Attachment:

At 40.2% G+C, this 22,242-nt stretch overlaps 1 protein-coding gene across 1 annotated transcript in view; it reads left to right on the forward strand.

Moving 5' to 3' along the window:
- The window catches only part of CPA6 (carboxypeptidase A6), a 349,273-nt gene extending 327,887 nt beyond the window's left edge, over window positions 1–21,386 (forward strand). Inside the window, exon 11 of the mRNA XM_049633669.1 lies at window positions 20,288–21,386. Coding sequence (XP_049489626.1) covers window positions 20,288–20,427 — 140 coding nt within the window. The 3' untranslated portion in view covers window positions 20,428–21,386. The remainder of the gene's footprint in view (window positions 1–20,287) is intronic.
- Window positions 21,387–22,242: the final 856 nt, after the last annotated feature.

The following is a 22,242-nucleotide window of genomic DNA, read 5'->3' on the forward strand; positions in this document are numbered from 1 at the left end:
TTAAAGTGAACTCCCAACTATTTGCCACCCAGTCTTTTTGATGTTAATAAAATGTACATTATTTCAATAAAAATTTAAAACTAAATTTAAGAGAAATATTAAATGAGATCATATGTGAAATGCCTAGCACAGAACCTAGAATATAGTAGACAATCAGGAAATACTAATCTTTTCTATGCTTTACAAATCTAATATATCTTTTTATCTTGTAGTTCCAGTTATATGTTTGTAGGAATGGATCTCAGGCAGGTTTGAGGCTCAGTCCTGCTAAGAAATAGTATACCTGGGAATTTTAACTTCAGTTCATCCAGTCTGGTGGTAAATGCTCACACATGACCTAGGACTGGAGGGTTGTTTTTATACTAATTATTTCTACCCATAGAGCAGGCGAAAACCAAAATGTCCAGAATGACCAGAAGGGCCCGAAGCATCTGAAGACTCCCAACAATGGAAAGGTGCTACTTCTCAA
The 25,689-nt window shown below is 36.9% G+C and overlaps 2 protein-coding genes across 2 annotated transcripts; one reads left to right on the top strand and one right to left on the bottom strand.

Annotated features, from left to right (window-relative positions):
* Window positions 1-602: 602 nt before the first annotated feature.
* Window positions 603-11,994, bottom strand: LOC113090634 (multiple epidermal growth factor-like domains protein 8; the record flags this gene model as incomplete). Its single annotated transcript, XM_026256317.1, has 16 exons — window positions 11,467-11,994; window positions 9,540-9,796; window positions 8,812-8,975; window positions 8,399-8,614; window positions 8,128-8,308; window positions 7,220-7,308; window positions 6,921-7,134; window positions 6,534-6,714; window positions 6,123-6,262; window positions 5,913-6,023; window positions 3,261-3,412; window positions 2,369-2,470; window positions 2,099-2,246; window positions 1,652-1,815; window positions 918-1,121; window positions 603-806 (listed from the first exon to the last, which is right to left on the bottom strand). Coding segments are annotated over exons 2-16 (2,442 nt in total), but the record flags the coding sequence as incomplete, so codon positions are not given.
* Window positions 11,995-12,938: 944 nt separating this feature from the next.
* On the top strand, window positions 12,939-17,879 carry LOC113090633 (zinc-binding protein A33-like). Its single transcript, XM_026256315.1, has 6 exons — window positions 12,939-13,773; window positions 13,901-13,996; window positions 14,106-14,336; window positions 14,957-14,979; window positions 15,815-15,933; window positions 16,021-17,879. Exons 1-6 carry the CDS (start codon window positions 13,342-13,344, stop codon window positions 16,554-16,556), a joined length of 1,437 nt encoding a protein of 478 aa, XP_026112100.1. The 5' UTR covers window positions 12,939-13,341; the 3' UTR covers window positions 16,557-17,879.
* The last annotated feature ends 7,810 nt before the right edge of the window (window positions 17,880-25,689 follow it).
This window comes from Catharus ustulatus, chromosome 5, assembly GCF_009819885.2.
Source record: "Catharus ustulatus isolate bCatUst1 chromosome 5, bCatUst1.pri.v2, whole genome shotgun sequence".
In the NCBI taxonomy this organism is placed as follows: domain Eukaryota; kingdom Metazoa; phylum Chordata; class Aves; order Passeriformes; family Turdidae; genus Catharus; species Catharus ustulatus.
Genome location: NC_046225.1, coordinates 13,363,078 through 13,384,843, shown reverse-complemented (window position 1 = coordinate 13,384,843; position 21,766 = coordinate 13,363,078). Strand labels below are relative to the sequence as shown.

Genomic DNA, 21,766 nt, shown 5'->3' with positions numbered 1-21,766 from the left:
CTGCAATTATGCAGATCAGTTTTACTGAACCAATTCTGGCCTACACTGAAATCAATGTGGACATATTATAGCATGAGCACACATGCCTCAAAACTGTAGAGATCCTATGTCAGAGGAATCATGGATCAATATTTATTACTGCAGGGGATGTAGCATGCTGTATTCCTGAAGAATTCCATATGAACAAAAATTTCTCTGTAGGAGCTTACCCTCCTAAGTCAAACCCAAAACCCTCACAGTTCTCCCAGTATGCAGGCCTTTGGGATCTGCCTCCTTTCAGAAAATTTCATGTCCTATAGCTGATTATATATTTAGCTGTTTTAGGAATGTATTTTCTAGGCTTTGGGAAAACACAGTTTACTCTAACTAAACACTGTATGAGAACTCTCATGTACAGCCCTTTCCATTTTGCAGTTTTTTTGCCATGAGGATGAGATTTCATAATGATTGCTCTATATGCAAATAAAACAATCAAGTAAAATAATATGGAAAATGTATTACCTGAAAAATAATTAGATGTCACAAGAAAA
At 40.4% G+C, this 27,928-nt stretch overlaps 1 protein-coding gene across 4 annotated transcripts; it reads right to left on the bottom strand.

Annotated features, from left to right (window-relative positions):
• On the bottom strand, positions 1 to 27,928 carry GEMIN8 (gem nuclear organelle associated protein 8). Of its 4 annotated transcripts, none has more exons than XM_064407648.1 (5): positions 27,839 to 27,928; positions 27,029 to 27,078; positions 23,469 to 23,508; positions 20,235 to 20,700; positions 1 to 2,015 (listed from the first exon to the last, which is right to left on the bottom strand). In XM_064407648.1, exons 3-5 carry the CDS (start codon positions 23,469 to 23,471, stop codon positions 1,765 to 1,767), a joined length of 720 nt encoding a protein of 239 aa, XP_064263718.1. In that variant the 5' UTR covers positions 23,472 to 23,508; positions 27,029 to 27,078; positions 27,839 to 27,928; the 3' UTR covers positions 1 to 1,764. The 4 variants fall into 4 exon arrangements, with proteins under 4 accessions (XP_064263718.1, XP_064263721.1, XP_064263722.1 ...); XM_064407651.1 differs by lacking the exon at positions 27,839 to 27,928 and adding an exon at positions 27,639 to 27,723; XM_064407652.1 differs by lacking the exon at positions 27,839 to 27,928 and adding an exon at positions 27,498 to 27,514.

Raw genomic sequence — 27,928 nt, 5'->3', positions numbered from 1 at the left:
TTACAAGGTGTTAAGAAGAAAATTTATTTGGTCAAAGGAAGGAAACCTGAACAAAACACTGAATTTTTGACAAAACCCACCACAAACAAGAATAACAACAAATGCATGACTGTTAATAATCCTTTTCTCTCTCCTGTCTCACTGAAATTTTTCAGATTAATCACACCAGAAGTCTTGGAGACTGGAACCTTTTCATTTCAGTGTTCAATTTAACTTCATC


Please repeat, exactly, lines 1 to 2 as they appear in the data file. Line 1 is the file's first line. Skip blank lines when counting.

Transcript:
At 40.2% G+C, this 22,242-nt stretch overlaps 1 protein-coding gene across 1 annotated transcript in view; it reads left to right on the forward strand.

Moving 5' to 3' along the window: